Room with a view: Orhan Pamuk explores Istanbul’s double soul

September 30, 2010

pamuk

(Photo: Orhan Pamuk at the International Book Fair in Guadalajara, November 28, 2009/Alejandro Acosta)

From his Istanbul window, the Nobel-winning Turkish author Orhan Pamuk sees a city in flux.

Gleaming steel towers that signify Istanbul’s new economic power rise in the distance, rivalling more familiar views of old mosques and palaces, home to the former Ottoman dynasty. Teeming suburbs spread across hills.

Pamuk, Turkey’s most celebrated artist, has explored his country’s struggle with tradition and modernity and its identity as a land that straddles East and West in novels infused with “huzun”, a Turkish word that refers to melancholy or spiritual loss.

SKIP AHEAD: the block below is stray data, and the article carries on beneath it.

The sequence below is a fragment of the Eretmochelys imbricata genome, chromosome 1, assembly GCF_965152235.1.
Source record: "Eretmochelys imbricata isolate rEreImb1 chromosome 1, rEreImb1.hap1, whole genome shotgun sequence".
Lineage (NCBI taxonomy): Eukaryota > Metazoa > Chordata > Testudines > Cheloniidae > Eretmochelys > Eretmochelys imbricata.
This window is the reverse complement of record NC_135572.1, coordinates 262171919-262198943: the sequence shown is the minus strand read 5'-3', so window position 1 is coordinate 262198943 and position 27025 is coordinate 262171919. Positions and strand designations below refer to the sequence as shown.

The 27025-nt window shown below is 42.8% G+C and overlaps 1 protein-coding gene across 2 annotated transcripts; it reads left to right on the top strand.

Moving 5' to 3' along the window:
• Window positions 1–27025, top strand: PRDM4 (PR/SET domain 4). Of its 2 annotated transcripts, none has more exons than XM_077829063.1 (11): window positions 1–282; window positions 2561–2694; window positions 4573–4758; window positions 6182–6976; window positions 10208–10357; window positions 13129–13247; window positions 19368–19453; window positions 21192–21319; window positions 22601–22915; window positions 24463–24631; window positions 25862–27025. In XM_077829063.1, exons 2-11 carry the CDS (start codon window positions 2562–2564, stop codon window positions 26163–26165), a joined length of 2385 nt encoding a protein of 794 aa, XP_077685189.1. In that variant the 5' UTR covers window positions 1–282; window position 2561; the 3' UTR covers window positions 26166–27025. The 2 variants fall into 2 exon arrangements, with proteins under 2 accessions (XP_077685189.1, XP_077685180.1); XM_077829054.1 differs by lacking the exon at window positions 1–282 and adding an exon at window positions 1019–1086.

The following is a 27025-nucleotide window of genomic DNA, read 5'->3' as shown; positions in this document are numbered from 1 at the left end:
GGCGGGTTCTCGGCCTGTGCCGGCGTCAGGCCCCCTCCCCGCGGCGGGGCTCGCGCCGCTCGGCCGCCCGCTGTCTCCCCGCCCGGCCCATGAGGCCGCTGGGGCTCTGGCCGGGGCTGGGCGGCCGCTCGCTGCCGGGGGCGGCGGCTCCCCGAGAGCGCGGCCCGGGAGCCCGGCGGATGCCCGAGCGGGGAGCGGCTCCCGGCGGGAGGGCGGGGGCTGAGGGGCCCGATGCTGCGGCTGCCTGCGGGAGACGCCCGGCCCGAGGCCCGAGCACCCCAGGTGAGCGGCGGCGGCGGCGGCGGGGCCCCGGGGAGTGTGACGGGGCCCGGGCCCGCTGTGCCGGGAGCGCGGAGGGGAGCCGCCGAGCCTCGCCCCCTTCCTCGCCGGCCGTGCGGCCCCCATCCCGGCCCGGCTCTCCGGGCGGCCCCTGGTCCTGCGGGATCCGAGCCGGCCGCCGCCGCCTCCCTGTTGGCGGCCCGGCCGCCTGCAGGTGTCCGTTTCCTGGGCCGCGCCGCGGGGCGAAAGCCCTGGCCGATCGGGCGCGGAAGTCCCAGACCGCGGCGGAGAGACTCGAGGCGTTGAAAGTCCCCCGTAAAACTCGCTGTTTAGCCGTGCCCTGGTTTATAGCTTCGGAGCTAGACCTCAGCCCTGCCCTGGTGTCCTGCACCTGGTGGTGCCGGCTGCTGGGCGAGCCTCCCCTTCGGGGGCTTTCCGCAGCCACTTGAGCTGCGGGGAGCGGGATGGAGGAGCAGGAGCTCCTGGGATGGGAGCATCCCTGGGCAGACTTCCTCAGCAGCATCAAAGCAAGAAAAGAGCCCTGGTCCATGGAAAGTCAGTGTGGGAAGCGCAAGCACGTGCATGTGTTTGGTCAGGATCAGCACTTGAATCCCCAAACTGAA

A power shift led by a new class of observant Muslims from the heartland is redrawing the notions in place since Mustafa Kemal Ataturk established Turkey as a secular republic in 1923 on the ruins of the defeated Ottoman Empire.

Is Turkey’s secularism on the retreat? Is Islam’s influence and power growing? Is Turkey drifting away from the West?

“For 200 years, Turks tried to change their civilisation by making Turkey more Westernised. This conflict continues today and has formed the modern Turkish soul,” Pamuk said.

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